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Balancing act

UNFORTUNATELY, it is not possible for Washington to resolve its Philippine problem as easily as it resolved its Haitian problem. The Haitian problem was a snap. Conditions in Haiti were so bad that everyone knew that time was up for ``Baby Doc'' Duvalier. He was going. Washington did not have to push to get him out. All it had to do was arrange a safe departure.

The Philippine situation is more complicated. President Marcos has a large following. It is even conceivable that he could have won an honest election, although by a narrow margin. We can never know how many honest ballots were cast for him last week.

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But there was an election, under constitutional electoral machinery. There was a massive turnout of voters. Millions voted. The Philippine Republic is an independent and sovereign country. It would be improper, and probably in the long term damaging to the net interests of the US, for the US to set itself up as the overt judge of the election machinery of the Philippines, declare a fraud, and force the Marcos oligarchy out of office.

On the other hand, the US has clear and important interests in what happens in the Philippines. That country is an important trading partner of the US. It exists in the Western community. Subic Bay is not only one of the best naval anchorages in the far Pacific, it is also the best-equipped naval base the US has in that part of the world.

It is the opinion of the best intelligence experts in Washington that the longer Mr. Marcos remains in office, the stronger will be the communist insurgency. It has grown steadily over the past five years or so.

The US cannot afford to sit back and allow the situation in the Philippines to degenerate to the point where the communist insurgents will take control of the country and move it over into the power orbit of the Soviet Union. Nor can the US afford to take overt action to force Mr. Marcos out of office.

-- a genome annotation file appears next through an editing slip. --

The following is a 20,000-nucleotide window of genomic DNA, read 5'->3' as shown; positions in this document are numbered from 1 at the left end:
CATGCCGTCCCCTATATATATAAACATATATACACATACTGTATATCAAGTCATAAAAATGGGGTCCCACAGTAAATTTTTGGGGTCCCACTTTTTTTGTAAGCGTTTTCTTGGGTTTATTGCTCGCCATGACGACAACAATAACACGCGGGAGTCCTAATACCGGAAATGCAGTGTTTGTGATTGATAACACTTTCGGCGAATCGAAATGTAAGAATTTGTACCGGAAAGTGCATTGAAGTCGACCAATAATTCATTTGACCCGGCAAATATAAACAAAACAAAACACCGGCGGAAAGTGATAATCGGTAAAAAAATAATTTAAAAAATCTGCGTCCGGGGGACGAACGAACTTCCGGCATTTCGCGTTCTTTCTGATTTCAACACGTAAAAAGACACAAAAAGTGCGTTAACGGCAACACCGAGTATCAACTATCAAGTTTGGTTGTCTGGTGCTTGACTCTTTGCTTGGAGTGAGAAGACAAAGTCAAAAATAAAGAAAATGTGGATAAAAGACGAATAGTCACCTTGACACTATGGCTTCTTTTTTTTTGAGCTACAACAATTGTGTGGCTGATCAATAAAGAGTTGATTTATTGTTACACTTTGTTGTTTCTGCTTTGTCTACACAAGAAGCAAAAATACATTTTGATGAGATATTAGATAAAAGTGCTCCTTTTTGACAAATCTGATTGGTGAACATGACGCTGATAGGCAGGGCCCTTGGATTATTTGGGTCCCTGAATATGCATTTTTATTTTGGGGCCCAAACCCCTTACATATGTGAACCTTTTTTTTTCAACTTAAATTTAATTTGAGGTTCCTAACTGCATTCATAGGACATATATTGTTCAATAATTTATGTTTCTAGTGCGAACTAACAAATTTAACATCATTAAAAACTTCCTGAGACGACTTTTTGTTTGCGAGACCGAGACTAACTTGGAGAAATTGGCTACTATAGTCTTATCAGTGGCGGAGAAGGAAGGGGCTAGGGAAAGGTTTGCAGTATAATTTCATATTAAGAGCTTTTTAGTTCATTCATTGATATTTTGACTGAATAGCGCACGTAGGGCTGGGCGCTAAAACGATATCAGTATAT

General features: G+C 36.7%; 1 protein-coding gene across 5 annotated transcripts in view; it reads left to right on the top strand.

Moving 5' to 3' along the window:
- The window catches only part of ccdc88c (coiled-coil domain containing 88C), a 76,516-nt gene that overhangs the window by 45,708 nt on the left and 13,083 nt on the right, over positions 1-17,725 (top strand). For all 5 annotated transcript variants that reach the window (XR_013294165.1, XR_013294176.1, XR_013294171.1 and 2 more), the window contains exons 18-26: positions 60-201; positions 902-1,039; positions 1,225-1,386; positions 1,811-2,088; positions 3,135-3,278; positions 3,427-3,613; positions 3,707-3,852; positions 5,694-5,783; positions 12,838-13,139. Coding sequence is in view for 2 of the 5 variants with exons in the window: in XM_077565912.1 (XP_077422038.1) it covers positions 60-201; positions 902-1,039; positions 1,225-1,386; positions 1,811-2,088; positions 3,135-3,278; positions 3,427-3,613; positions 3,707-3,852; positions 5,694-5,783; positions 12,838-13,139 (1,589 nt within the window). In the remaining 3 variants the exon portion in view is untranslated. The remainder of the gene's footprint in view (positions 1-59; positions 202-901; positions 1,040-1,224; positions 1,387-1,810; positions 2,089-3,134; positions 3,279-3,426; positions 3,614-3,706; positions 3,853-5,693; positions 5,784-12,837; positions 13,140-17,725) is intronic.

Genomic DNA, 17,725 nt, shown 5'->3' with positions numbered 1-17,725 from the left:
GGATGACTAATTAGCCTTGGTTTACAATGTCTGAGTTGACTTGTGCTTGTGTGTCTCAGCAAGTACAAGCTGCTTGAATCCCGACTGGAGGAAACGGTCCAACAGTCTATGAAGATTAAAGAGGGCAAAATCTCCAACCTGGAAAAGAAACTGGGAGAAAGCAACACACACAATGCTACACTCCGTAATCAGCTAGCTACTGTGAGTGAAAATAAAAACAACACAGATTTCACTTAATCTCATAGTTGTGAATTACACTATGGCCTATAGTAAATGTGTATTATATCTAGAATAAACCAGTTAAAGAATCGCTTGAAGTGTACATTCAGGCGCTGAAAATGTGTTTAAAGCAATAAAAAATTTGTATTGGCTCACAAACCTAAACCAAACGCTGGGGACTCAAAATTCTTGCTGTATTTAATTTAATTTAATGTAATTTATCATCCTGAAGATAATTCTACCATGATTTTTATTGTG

This is a quandary, and a difficult one. But there are things that can be done in the area between overt interference in an internal Philippine affair and doing nothing. One thing would be to start building alternative naval and air bases.

Building air bases is relatively easy. Scores of airstrips left over from World War II could be brought back into usable condition at tolerable expense.

Building a naval base is more tedious and expensive. But having alternative anchorages and repair facilities in the far Pacfic would be desirable even if the Philippine bases were under no pressure. They are under pressure on the assumption, by President Marcos, that Washington can't do without him or them.

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But let it be known, quietly, that there are other possible bases and let a squadron of bombers and destroyers move elsewhere and start operating from elsewhere. The moment the Philippine armed forces see such things happening, they will want to do something to change matters. They would want to get rid of the Marcos clique, which has lost the confidence of the US, and bring to power a new government able to regain that confidence.

The business and banking community in Manila would want to back the younger officers in the Army who are known to have little use for the high command, made up largely of relatives and personal associates of the Marcos family.

The situation calls for a quiet plan under which the business community and the younger Army officers would come to realize that the welfare of the country calls for getting rid of the Marcos clique. The important first step is to convince the young officers that the US no longer regards Marcos as its chosen instrument, would be happy to see him go, and would be happy to keep the bases in the Philippines if he did go.

Convey that message to the Philippine Army and human nature would probably take over and the people of the Philippines would find themselves with a new government.

Joseph C. Harsch is going on vacation. His column will resume March 4.

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